Genetics, genomics and epigenomics can explain only a fraction of the human disease space. Not only is susceptibility to infections crucially dependent on the immune repertoire present in any individual, but antibodies can be predictive of a plethora of diseases unrelated to infectious agents.
Conversely, autoantibodies against select endogenous targets can protect against specific diseases. Hence the “antibody repertome” is an important and understudied aspect of Personalized Health.
The superiority of antibodies derived from humans is emerging in a growing number of clinically relevant instances. For example, human antibodies against cytomegalovirus are highly neutralizing and protective - whereas their murine counterparts are not. Also, the human-derived antibody, Aducanumab, is currently considered to be one of the most promising drugs against Alzheimer's disease. There is ample reason to expect that the list of diseases optimally treated with human antibodies will continue to grow.
Mabylon is screening large cohorts of individuals giving informed consent to the utilization of surplus blood samples (>100’000 individuals/year) for the presence of autoantibodies against a panel of endogenous antigens. In collaboration with UZH, we avail of a high-throughput pipeline which can screen up to 2’000 patients/day for autoantibodies. Each sample is tested at dilutions ranging across 5 orders of magnitude using a Labcyte Echo acoustic dispenser integrated in a fully automated, robotic workstation with plate washers, centrifuges and readers.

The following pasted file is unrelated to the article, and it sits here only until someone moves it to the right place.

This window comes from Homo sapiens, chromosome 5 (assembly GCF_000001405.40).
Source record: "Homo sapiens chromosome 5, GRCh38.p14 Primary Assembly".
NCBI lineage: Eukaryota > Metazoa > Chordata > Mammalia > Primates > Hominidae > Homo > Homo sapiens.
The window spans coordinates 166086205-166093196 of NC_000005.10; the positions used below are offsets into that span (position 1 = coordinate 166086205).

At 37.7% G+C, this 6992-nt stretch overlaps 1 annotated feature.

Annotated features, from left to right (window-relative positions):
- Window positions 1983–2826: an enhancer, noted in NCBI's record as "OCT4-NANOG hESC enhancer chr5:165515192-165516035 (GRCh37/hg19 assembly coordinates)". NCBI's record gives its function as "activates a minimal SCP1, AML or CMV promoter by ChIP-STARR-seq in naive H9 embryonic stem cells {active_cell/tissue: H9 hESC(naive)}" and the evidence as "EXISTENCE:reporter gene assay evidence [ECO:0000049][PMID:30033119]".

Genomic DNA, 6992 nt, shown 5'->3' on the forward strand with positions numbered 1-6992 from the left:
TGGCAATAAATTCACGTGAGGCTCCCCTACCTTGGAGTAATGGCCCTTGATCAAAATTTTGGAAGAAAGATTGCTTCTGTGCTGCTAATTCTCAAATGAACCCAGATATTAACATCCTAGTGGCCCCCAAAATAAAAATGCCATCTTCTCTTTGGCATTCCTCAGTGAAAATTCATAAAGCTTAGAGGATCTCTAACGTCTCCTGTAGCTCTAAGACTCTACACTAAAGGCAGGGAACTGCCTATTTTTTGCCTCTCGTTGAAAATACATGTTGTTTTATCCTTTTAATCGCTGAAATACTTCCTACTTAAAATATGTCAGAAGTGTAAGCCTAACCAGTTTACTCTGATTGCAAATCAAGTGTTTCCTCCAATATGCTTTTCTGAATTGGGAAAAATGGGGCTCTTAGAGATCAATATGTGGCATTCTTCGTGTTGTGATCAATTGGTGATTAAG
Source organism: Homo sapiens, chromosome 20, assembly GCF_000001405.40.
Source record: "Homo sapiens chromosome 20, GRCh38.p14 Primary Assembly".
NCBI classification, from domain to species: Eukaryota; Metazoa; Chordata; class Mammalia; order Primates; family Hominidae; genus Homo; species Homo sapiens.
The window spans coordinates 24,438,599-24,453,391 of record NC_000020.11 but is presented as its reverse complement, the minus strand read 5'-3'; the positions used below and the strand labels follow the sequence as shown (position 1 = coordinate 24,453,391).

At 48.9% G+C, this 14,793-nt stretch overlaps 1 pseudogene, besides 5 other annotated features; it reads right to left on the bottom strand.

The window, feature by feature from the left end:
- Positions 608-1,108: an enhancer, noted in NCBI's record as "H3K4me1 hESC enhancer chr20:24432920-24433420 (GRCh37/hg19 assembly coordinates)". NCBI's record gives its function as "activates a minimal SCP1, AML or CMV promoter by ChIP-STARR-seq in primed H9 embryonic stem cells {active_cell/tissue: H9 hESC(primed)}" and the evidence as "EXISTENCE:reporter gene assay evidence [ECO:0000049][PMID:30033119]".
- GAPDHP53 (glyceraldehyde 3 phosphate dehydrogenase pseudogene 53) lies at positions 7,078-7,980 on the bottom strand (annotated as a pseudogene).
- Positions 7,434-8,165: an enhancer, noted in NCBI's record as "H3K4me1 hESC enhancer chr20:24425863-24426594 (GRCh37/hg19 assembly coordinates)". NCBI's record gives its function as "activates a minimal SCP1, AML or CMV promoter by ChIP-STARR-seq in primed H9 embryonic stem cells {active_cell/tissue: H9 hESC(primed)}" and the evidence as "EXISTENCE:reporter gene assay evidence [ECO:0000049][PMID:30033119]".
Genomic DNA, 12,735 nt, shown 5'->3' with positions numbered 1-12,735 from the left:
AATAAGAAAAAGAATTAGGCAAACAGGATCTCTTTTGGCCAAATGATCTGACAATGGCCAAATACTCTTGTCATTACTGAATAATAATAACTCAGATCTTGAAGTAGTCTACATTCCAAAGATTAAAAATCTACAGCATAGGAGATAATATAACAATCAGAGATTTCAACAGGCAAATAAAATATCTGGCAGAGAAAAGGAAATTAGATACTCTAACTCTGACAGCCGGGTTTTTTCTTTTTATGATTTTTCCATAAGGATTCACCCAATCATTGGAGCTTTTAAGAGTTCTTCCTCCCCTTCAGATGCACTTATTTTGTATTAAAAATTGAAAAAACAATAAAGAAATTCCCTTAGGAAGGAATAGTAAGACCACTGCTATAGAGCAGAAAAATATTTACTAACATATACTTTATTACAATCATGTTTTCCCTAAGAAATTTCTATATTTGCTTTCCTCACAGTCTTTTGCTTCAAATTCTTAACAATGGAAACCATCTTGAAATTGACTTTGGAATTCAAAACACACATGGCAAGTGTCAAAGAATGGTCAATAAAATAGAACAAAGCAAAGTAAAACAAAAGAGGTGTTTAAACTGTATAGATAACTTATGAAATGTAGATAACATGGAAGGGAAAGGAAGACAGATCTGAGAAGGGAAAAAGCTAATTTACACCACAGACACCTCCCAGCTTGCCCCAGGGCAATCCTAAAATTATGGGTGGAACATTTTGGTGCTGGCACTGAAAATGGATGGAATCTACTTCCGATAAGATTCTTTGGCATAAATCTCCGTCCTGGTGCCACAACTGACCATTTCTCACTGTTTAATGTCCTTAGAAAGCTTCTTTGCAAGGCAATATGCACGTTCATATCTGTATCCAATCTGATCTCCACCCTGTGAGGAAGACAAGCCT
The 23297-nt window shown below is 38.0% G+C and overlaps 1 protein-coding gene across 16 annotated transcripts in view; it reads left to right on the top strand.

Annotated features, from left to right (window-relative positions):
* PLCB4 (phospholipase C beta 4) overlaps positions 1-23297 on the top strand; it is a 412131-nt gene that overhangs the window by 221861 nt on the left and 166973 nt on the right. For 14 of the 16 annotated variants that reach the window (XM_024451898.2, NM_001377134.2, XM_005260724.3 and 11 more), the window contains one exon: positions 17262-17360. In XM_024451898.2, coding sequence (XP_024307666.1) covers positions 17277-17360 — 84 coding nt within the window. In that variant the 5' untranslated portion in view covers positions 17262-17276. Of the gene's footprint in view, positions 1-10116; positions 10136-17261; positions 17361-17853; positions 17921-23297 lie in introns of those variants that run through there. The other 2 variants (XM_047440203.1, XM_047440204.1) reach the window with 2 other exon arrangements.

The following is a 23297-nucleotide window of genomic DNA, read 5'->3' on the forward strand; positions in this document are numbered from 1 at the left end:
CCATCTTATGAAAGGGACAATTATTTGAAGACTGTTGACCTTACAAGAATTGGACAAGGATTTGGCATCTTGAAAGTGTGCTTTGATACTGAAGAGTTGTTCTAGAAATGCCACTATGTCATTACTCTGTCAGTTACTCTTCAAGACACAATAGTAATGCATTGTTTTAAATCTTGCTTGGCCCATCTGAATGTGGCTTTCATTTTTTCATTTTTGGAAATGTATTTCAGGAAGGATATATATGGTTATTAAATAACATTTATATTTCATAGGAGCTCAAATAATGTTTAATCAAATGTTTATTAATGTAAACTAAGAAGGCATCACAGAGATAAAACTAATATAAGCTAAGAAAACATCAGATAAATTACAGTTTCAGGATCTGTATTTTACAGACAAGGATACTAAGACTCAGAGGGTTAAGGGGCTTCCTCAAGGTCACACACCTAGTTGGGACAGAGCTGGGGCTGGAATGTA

Analyses of binding profiles, affinity estimations and stringent quality controls are performed in real time with customized software developed at the University of Zurich in collaboration with the Swiss Institute of Bioinformatics. Positive hits are being correlated quantitatively to multidimensional matrices of encrypted clinical data including inter alia diagnoses, family history, and medication.
Antibodies to therapeutically relevant targets (e.g. proteins involved in neurodegeneration) are being cloned from memory B-cells of high-titer patients. Single-cell cloning allows for perfect matching between the respective heavy and light chains of each antibody. The availability of the genetic information allows for lab-scale production and for testing therapeutic efficacy in preclinical models of disease.
Emerging lead antibodies, with the desired affinity and selectivity, are expected to be directly convertible into candidate drugs. Our approach is fundamentally novel and relies on the availability of large cohorts of human individuals. Rather than using molecular markers to stratify patients with a given diagnosis (as in conventional personalized medicine), we are interrogating depersonalized data from clinical information systems (such as the main database of USZ) for clinical hallmarks in patients exhibiting specific autoimmune profiles.
This unbiased, hypothesis-free approach has the potential to uncover entirely new pathogenetic principles which may not be inferred from prior knowledge. It will also yield novel biomarkers of disease that cannot be discovered by any other methodology.
Mabylon has established the capabilities necessary to execute the work program that we envisage, including successful IRB submission and approval by the local bioethics authorities (Kantonale Ethik-Kommission of the Canton of Zurich). The screens described above are performed daily on 5 days/week.